janet biggs

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janet Biggs

04 through 27 October 2001

Team will present a solo exhibition by installation artist Janet Biggs from the 4th through the 27th of October 2001. The gallery is located at 527 West 26th Street, cross streets Tenth and Eleventh Avenues, on the ground floor.

Janet Biggs is known for a body of work centering on the image of the horse. Her multiple-channel installations, condensed yet epic, have garnered her a strong critical reputation and numerous museum exhibitions, as well as a position that places her work in the lineage of post-feminist discourse. Works such as Girls and Horses, a monumental installation work from 1995, Water Training (1997), and BuSpar (1999) mated projections of thundering horses with little girls, synchronized swimmers, and Biggs' autistic aunt, respectively. The power of these pieces came from the juxtaposition of images that simultaneously represented suffocation and release, control and chaos. This frisson of emotions continues in her latest works.

The exhibition here at Team is made up of two recent three-channel projections, Haldol and Risperidone. Over the past few years, Biggs has turned her attention from the impact of fantasy and sublimation on psychosexual formation, and toward the growing number of psychic states that are treated with medication. The focus of Biggs' most recent work is the creation of installation pieces that trigger in the viewer a state that mimics that which the specific drug is meant to relieve.

Haldol is an anti-psychotic drug marketed as a cure for the quick uncontrollable movements of Tourette's Syndrome. The alternating images are those of a young basketball player moving towards the viewer, a horse violently chomping at the camera itself, and a thunderous set of waterfalls. This repeated cycle of focused energy, harsh eruption, and loss of control signifies the collapse of focus and power, and a subsequent fall into a crisis of identity.

Image from Janet Biggs' Video Installation Haldol

The front gallery space contains three separate projections, each of which alternates between two different images. The space is reconfigured in such a way as to deny the viewer simultaneous access to all of the "screens." Projected onto all of these screens, each located within a partly contained space, are young athletes deeply involved in displays of mastery. The insert images of nature serve as a kind of symbolic blot that wipes out and undermines the control of the athletes, serving to remind us of what lurks beyond surface appearance; the primitive urges controlled by civilizing forces. Risperidone, the drug from which this piece takes its title, is an anti-psychotic meant to curb aggressive behavior and self-abuse. In effect, these types of medications are prescribed to release individuals from private prisons. They attempt to free patients from psychic states that deter cognitive and emotional well being.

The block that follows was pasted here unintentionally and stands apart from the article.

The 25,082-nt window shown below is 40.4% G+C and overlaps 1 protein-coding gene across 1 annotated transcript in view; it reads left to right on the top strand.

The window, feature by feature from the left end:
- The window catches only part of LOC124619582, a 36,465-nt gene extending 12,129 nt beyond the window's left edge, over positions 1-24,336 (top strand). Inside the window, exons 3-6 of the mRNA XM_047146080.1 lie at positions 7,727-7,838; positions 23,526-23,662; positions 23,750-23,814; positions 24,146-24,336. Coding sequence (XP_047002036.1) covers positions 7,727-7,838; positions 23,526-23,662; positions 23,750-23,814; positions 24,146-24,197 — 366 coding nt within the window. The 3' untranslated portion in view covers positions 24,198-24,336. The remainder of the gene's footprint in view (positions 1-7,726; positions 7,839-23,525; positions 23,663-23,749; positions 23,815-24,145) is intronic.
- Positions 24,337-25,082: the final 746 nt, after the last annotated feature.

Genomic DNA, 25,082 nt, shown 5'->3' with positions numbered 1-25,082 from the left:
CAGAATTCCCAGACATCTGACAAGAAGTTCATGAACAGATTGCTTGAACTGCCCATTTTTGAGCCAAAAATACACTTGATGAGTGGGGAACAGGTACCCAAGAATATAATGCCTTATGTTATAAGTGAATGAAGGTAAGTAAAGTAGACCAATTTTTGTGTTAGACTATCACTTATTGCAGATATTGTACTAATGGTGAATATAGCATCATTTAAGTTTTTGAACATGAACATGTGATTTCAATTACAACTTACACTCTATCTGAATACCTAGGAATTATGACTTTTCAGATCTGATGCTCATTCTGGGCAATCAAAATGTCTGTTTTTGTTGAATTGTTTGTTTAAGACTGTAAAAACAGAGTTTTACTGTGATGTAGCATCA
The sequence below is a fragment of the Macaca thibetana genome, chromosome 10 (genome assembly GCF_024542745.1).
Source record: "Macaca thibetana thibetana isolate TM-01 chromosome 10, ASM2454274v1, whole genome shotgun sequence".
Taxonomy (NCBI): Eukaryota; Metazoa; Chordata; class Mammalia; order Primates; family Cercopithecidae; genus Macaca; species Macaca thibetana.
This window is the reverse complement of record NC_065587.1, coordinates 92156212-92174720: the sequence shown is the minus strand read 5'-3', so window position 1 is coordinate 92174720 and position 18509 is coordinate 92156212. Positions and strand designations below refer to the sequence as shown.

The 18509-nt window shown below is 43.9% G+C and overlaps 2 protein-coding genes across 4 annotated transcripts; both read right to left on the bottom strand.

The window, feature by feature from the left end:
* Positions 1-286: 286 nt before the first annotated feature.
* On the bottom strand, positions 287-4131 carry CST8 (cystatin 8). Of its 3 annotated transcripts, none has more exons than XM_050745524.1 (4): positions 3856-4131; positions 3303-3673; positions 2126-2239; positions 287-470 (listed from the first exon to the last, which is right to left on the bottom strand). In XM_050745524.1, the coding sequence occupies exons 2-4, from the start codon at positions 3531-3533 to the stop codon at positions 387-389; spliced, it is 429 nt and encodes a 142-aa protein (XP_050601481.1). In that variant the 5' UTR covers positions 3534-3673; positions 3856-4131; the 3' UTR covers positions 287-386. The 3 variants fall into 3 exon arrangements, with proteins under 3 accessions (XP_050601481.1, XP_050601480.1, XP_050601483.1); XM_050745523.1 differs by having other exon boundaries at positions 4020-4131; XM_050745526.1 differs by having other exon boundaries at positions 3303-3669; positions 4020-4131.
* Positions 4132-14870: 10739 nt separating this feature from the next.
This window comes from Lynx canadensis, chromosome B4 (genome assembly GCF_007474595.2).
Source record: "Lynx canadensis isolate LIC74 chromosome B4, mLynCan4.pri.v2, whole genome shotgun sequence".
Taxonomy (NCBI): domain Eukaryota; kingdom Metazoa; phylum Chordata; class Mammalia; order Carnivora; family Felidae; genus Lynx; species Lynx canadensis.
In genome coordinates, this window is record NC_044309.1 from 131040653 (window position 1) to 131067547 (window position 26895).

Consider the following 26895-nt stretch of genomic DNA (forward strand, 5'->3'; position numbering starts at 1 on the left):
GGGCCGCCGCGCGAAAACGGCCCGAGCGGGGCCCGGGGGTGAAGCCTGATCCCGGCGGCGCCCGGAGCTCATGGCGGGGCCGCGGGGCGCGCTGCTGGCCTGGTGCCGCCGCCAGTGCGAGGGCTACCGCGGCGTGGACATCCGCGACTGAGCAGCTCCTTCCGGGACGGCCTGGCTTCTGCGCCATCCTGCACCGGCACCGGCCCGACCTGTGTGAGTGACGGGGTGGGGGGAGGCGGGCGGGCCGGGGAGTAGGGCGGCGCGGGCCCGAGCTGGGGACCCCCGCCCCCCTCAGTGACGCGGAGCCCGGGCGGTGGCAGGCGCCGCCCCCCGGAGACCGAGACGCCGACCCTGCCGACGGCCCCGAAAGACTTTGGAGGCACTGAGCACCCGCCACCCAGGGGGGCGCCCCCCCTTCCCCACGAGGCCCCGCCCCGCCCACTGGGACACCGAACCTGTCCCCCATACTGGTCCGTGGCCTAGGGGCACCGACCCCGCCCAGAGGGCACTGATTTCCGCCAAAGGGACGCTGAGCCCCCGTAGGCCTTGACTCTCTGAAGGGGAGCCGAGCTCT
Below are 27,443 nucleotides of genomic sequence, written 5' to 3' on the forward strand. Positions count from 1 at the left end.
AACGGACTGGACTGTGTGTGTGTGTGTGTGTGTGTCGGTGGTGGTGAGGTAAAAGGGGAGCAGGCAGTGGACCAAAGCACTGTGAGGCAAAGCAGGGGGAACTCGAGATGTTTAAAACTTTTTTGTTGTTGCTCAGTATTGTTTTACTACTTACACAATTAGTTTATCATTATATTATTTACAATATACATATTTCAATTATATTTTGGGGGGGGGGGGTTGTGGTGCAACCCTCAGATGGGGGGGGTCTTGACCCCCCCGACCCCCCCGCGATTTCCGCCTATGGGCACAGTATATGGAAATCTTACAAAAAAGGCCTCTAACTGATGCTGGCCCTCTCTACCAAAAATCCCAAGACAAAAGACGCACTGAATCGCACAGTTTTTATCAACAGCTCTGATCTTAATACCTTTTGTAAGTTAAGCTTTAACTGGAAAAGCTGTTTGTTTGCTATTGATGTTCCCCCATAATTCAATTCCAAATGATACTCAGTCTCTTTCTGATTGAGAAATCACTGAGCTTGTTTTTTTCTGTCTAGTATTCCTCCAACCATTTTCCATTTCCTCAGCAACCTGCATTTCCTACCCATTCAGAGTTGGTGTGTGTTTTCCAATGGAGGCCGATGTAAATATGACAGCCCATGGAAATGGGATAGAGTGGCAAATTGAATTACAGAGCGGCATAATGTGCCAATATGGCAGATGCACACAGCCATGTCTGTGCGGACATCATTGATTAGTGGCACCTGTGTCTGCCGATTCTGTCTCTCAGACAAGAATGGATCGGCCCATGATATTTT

Ms. Biggs' works have been shown at numerous museums and public institutions throughout the United States and in Europe. Support for this exhibition was provided by the Wexner Center Media Arts Program, The Ohio State University, Ohio. As part of its growing support of the arts and new media artists, Panasonic was chosen by Biggs to provide the state-of-the-art video equipment used to display her work.

Gallery hours are Tuesday through Saturday, 10am to 6pm. For further information and/or photographs, please call the gallery at 212.279.9219.

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